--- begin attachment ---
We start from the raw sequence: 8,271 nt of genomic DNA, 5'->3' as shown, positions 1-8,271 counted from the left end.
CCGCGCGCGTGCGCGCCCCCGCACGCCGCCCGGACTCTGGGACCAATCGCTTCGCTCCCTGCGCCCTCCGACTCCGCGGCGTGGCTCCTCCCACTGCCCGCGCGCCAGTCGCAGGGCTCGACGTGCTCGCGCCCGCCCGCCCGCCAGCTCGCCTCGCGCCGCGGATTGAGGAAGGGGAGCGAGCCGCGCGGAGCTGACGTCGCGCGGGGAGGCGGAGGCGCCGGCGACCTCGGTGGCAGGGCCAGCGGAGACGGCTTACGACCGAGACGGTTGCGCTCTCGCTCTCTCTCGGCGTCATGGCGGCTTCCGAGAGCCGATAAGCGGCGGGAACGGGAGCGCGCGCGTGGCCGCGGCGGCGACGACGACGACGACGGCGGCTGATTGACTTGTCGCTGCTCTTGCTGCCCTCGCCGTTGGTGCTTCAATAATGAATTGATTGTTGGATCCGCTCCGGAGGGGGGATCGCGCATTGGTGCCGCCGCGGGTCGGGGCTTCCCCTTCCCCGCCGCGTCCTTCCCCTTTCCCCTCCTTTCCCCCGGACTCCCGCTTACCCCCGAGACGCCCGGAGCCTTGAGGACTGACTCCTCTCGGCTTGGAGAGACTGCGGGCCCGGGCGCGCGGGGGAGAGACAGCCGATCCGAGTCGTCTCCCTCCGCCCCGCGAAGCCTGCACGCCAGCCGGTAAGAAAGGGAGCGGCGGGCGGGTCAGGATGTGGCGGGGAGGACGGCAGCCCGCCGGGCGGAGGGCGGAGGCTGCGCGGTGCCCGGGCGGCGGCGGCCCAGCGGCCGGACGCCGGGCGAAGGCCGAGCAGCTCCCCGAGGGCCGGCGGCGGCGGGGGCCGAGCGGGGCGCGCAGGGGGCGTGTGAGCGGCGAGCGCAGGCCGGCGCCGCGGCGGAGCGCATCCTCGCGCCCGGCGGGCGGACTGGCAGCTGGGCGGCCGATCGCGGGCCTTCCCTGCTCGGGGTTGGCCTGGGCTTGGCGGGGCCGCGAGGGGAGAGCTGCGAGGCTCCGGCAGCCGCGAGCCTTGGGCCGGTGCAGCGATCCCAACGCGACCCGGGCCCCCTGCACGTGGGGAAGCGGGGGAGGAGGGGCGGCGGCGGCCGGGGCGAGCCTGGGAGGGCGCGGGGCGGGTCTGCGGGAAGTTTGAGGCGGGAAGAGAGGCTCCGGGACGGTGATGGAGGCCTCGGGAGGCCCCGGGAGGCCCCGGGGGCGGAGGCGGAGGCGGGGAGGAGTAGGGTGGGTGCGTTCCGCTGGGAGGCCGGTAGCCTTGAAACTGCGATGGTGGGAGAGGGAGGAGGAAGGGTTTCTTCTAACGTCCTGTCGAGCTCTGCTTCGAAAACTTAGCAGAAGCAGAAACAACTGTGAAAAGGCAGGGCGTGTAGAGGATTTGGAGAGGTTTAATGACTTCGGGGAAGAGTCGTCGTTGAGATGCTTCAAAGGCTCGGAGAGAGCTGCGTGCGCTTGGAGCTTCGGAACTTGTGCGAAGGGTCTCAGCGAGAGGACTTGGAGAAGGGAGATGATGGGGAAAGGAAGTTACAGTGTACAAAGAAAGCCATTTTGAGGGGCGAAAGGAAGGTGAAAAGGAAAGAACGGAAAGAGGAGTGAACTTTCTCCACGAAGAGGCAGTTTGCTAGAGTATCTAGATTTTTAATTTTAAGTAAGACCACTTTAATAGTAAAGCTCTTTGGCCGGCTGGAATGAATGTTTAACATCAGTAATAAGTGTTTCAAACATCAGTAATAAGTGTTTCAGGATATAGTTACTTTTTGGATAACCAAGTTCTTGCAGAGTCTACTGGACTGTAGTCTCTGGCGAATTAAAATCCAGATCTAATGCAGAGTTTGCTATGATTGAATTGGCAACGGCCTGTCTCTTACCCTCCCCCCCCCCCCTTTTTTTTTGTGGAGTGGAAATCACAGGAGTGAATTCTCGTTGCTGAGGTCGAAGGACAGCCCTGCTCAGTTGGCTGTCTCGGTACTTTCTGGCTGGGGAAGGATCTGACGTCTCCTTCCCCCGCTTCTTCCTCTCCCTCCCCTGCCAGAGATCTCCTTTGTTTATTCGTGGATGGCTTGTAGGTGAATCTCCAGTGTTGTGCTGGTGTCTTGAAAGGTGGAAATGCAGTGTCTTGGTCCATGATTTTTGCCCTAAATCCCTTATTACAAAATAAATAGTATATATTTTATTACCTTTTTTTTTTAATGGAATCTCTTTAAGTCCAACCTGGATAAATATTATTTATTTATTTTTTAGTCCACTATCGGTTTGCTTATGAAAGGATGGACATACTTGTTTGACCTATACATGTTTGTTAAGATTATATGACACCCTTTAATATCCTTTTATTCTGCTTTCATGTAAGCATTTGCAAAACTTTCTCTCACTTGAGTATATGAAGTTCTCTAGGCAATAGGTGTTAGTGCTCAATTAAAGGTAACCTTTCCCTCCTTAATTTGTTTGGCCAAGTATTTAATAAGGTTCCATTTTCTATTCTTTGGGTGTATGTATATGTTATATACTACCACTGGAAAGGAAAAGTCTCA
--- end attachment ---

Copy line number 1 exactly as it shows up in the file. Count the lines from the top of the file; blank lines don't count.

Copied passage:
We start from the raw sequence: 8,271 nt of genomic DNA, 5'->3' as shown, positions 1-8,271 counted from the left end.